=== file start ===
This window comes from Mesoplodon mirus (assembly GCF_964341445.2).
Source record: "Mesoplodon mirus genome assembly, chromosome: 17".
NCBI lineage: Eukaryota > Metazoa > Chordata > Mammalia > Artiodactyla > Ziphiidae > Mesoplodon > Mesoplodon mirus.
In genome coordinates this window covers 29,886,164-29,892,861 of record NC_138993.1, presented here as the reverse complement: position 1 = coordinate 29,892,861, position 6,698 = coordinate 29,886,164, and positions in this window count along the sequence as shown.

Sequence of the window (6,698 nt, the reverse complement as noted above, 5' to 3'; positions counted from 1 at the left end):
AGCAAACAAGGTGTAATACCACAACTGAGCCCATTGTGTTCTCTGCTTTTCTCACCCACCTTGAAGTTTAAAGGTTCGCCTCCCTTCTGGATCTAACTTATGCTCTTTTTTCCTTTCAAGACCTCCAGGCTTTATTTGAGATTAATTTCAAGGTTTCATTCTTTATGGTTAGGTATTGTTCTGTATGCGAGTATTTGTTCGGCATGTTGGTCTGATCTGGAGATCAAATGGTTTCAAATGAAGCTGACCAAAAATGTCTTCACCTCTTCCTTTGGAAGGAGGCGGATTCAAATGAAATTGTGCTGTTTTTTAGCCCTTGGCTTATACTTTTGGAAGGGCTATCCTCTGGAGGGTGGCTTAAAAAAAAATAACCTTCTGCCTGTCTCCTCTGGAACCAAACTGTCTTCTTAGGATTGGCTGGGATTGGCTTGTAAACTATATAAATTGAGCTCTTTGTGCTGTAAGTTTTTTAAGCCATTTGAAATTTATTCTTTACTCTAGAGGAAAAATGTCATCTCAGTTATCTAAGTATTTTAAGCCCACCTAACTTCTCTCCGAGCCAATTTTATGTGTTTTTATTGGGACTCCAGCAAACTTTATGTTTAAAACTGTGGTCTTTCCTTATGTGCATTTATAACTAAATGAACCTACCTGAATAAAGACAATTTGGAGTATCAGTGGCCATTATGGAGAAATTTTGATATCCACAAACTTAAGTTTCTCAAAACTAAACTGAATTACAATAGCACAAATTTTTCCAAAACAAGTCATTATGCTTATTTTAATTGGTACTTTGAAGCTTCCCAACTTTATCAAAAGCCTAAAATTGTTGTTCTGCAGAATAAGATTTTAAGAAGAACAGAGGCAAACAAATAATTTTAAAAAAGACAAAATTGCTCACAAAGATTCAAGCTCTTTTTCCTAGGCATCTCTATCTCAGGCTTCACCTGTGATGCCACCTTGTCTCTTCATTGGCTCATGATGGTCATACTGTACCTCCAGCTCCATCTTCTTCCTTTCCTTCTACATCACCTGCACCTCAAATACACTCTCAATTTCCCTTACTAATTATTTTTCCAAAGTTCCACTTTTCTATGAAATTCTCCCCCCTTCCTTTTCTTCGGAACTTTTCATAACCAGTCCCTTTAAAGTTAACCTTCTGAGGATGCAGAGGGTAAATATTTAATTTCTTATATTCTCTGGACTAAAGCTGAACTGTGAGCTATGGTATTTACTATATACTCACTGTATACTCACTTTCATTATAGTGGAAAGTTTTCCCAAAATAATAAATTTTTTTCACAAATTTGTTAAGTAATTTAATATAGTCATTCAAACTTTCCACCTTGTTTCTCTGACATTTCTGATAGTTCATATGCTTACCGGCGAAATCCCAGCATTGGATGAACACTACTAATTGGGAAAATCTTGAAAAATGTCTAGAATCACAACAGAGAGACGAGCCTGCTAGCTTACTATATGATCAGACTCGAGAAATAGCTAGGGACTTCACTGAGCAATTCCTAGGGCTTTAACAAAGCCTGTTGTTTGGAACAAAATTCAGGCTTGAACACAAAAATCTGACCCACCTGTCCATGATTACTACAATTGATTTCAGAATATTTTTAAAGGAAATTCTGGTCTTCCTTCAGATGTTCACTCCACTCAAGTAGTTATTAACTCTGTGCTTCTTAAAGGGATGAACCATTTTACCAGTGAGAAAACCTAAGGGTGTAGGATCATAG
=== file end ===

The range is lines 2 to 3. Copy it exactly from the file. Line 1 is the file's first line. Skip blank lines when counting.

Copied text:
Source record: "Mesoplodon mirus genome assembly, chromosome: 17".
NCBI lineage: Eukaryota > Metazoa > Chordata > Mammalia > Artiodactyla > Ziphiidae > Mesoplodon > Mesoplodon mirus.